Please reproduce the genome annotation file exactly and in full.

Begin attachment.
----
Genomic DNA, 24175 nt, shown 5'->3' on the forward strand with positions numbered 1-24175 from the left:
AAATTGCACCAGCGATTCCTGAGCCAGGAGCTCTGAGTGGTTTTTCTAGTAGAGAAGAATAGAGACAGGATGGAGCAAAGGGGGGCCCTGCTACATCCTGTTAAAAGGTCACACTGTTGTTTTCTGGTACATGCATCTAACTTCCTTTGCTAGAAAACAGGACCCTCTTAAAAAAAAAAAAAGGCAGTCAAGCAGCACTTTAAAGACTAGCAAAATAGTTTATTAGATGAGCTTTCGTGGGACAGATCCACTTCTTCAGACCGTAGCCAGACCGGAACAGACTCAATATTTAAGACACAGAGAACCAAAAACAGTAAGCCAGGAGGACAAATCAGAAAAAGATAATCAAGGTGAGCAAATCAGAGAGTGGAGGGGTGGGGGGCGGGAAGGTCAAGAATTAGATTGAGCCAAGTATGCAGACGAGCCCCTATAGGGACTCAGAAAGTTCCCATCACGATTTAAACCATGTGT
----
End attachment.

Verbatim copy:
Genomic DNA, 24175 nt, shown 5'->3' on the forward strand with positions numbered 1-24175 from the left:
AAATTGCACCAGCGATTCCTGAGCCAGGAGCTCTGAGTGGTTTTTCTAGTAGAGAAGAATAGAGACAGGATGGAGCAAAGGGGGGCCCTGCTACATCCTGTTAAAAGGTCACACTGTTGTTTTCTGGTACATGCATCTAACTTCCTTTGCTAGAAAACAGGACCCTCTTAAAAAAAAAAAAAGGCAGTCAAGCAGCACTTTAAAGACTAGCAAAATAGTTTATTAGATGAGCTTTCGTGGGACAGATCCACTTCTTCAGACCGTAGCCAGACCGGAACAGACTCAATATTTAAGACACAGAGAACCAAAAACAGTAAGCCAGGAGGACAAATCAGAAAAAGATAATCAAGGTGAGCAAATCAGAGAGTGGAGGGGTGGGGGGCGGGAAGGTCAAGAATTAGATTGAGCCAAGTATGCAGACGAGCCCCTATAGGGACTCAGAAAGTTCCCATCACGATTTAAACCATGTGT